If you follow the news on climate change, you hear it over and over again: 97 percent of climate scientists agree that global warming is real and caused by human activity.
On Tuesday, geochemist James Lawrence Powell took that rhetoric even further, releasing a study finding that out of all 10,855 climate studies published in peer-review journals during 2013, only two of them explicitly rejected anthropogenic global warming. Put another way, that’s roughly .02 percent of published research that denies outright the existence of man-made climate change.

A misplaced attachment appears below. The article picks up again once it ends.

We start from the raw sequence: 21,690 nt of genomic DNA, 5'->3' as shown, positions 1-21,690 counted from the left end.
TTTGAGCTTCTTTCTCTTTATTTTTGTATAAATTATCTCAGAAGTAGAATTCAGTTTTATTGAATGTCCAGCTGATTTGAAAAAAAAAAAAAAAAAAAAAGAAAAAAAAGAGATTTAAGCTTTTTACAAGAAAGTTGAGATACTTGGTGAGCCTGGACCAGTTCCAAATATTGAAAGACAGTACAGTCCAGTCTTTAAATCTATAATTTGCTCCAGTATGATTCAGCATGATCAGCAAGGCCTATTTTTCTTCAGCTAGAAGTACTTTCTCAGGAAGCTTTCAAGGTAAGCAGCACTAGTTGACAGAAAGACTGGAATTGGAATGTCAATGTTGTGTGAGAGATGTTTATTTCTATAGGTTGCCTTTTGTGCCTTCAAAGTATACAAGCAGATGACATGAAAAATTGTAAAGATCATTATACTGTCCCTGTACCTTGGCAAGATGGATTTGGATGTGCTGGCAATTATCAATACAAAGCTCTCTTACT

If those numbers sound staggering, it’s probably because of how little they affect the intense, non-scientific debate that often surrounds climate change in the political realm. Politicians tasked with making crucial decisions on national energy policy and air pollution have a propensity for ignoring the science. Approximately 56 percent, or at least 130 members, of the current Republican caucus in the House of Representatives deny the basic tenets of climate science. Sixty-six percent, or at least 30 members, of the Senate Republican caucus also deny the reality of climate change.